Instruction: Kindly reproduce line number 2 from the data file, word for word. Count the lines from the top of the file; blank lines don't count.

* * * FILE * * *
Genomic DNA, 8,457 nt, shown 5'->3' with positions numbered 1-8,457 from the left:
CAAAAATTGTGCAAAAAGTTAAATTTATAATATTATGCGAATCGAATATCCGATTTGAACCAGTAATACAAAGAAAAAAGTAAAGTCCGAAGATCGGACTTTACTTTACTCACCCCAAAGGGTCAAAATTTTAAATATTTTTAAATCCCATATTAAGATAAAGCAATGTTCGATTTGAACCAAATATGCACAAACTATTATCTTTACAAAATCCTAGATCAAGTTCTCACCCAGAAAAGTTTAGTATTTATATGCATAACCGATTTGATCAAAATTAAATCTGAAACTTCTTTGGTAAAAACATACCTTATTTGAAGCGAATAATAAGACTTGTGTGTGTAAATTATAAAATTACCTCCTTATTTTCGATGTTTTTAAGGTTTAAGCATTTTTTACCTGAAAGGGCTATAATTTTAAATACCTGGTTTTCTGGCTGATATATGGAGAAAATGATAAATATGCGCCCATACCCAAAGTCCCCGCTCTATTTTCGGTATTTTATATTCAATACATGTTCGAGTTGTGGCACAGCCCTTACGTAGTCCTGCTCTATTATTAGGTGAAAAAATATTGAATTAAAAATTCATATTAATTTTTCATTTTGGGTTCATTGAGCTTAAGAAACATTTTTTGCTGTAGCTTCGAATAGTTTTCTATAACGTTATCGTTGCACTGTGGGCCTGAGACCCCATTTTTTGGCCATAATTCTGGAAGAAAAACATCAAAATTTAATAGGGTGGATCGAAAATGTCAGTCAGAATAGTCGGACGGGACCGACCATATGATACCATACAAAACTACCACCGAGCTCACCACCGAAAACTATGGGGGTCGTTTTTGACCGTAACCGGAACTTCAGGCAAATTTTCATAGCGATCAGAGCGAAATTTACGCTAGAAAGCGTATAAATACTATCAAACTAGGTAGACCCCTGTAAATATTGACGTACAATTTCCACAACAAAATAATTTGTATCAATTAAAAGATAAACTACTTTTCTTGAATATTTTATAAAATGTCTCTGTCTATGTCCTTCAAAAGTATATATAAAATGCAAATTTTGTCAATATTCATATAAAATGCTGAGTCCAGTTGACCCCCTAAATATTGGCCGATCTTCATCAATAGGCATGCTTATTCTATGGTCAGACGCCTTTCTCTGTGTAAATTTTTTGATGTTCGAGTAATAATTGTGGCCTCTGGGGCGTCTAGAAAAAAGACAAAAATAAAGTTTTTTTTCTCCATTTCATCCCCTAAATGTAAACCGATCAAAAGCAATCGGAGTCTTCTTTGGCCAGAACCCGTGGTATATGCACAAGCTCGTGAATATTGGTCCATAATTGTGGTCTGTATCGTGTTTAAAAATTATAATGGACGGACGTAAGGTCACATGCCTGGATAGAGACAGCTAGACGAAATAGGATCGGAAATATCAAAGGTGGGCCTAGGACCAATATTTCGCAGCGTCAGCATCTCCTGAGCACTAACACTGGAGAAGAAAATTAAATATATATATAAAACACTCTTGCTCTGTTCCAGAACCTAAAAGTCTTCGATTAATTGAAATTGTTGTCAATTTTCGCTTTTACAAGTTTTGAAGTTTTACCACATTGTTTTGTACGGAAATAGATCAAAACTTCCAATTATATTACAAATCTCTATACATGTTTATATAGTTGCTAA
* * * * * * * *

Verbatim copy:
CAAAAATTGTGCAAAAAGTTAAATTTATAATATTATGCGAATCGAATATCCGATTTGAACCAGTAATACAAAGAAAAAAGTAAAGTCCGAAGATCGGACTTTACTTTACTCACCCCAAAGGGTCAAAATTTTAAATATTTTTAAATCCCATATTAAGATAAAGCAATGTTCGATTTGAACCAAATATGCACAAACTATTATCTTTACAAAATCCTAGATCAAGTTCTCACCCAGAAAAGTTTAGTATTTATATGCATAACCGATTTGATCAAAATTAAATCTGAAACTTCTTTGGTAAAAACATACCTTATTTGAAGCGAATAATAAGACTTGTGTGTGTAAATTATAAAATTACCTCCTTATTTTCGATGTTTTTAAGGTTTAAGCATTTTTTACCTGAAAGGGCTATAATTTTAAATACCTGGTTTTCTGGCTGATATATGGAGAAAATGATAAATATGCGCCCATACCCAAAGTCCCCGCTCTATTTTCGGTATTTTATATTCAATACATGTTCGAGTTGTGGCACAGCCCTTACGTAGTCCTGCTCTATTATTAGGTGAAAAAATATTGAATTAAAAATTCATATTAATTTTTCATTTTGGGTTCATTGAGCTTAAGAAACATTTTTTGCTGTAGCTTCGAATAGTTTTCTATAACGTTATCGTTGCACTGTGGGCCTGAGACCCCATTTTTTGGCCATAATTCTGGAAGAAAAACATCAAAATTTAATAGGGTGGATCGAAAATGTCAGTCAGAATAGTCGGACGGGACCGACCATATGATACCATACAAAACTACCACCGAGCTCACCACCGAAAACTATGGGGGTCGTTTTTGACCGTAACCGGAACTTCAGGCAAATTTTCATAGCGATCAGAGCGAAATTTACGCTAGAAAGCGTATAAATACTATCAAACTAGGTAGACCCCTGTAAATATTGACGTACAATTTCCACAACAAAATAATTTGTATCAATTAAAAGATAAACTACTTTTCTTGAATATTTTATAAAATGTCTCTGTCTATGTCCTTCAAAAGTATATATAAAATGCAAATTTTGTCAATATTCATATAAAATGCTGAGTCCAGTTGACCCCCTAAATATTGGCCGATCTTCATCAATAGGCATGCTTATTCTATGGTCAGACGCCTTTCTCTGTGTAAATTTTTTGATGTTCGAGTAATAATTGTGGCCTCTGGGGCGTCTAGAAAAAAGACAAAAATAAAGTTTTTTTTCTCCATTTCATCCCCTAAATGTAAACCGATCAAAAGCAATCGGAGTCTTCTTTGGCCAGAACCCGTGGTATATGCACAAGCTCGTGAATATTGGTCCATAATTGTGGTCTGTATCGTGTTTAAAAATTATAATGGACGGACGTAAGGTCACATGCCTGGATAGAGACAGCTAGACGAAATAGGATCGGAAATATCAAAGGTGGGCCTAGGACCAATATTTCGCAGCGTCAGCATCTCCTGAGCACTAACACTGGAGAAGAAAATTAAATATATATATAAAACACTCTTGCTCTGTTCCAGAACCTAAAAGTCTTCGATTAATTGAAATTGTTGTCAATTTTCGCTTTTACAAGTTTTGAAGTTTTACCACATTGTTTTGTACGGAAATAGATCAAAACTTCCAATTATATTACAAATCTCTATACATGTTTATATAGTTGCTAA